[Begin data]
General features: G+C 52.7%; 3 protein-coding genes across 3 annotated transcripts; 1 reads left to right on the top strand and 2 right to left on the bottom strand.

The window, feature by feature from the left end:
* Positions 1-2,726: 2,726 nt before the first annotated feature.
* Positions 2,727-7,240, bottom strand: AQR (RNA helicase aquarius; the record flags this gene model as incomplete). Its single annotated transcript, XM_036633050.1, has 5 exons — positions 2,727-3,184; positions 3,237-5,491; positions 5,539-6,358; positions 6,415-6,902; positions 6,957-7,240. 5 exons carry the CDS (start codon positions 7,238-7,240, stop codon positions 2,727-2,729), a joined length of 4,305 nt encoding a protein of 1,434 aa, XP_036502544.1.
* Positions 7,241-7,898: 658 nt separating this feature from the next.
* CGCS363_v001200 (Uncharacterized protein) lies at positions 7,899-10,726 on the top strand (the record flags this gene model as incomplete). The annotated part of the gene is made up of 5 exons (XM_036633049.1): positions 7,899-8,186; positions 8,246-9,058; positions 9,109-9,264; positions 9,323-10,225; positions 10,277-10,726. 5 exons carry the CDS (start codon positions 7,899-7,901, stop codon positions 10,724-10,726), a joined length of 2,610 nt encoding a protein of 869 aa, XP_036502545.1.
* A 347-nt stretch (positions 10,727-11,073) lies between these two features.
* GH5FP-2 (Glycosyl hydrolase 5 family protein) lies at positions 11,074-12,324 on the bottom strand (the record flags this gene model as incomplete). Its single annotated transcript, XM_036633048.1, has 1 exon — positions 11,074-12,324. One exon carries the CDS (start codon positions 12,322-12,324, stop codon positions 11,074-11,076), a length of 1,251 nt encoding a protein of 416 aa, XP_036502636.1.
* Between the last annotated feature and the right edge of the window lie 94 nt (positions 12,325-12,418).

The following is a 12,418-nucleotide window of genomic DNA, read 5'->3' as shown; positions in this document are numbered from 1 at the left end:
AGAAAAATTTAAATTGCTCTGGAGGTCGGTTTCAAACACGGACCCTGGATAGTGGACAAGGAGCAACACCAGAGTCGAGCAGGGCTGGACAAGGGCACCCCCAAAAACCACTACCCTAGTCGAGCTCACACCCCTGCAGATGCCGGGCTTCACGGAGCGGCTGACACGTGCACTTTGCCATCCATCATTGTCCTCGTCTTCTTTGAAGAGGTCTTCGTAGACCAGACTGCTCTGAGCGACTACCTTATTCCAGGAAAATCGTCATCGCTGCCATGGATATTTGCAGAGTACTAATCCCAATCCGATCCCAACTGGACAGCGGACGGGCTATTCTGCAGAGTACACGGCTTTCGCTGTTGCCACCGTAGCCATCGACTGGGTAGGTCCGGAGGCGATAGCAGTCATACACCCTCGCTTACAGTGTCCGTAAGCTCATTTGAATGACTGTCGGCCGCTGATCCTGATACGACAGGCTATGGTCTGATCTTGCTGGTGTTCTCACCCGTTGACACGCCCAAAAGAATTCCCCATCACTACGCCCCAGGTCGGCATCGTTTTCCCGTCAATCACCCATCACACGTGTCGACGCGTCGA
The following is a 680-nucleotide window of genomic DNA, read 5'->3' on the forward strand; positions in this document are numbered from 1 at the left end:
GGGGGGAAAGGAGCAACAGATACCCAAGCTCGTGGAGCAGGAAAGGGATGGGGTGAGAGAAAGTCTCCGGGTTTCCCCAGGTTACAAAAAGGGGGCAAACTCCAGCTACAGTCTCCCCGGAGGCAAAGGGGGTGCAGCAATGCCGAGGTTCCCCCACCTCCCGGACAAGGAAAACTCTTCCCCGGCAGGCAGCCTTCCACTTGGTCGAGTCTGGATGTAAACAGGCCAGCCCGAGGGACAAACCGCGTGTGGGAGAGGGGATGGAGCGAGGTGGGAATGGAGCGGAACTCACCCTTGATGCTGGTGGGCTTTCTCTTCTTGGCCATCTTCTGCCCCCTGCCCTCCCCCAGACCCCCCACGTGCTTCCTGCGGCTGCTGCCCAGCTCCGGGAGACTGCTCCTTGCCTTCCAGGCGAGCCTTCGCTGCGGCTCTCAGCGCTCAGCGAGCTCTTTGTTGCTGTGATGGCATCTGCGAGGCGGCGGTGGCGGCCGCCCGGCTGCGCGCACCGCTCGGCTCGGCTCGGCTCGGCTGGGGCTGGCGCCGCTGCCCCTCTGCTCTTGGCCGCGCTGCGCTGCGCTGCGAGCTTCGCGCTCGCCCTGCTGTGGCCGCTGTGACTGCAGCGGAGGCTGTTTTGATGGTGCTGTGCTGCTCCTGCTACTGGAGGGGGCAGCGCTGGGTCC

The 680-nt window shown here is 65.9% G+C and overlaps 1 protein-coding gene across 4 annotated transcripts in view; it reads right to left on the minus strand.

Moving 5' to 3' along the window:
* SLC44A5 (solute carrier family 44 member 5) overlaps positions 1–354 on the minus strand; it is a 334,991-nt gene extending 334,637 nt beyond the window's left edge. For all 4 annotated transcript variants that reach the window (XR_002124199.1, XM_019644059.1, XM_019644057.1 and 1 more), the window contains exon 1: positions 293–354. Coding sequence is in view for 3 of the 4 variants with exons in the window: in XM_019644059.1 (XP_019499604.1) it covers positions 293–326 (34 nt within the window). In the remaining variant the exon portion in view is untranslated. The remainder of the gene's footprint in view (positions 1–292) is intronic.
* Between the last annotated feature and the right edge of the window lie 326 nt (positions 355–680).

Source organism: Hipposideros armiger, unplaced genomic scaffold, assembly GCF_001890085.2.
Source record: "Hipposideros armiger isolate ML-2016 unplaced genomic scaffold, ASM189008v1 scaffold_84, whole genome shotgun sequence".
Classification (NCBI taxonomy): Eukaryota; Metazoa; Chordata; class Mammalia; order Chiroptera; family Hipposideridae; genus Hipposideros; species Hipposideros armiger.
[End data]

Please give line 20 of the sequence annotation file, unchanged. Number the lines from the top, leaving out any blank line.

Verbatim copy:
Classification (NCBI taxonomy): Eukaryota; Metazoa; Chordata; class Mammalia; order Chiroptera; family Hipposideridae; genus Hipposideros; species Hipposideros armiger.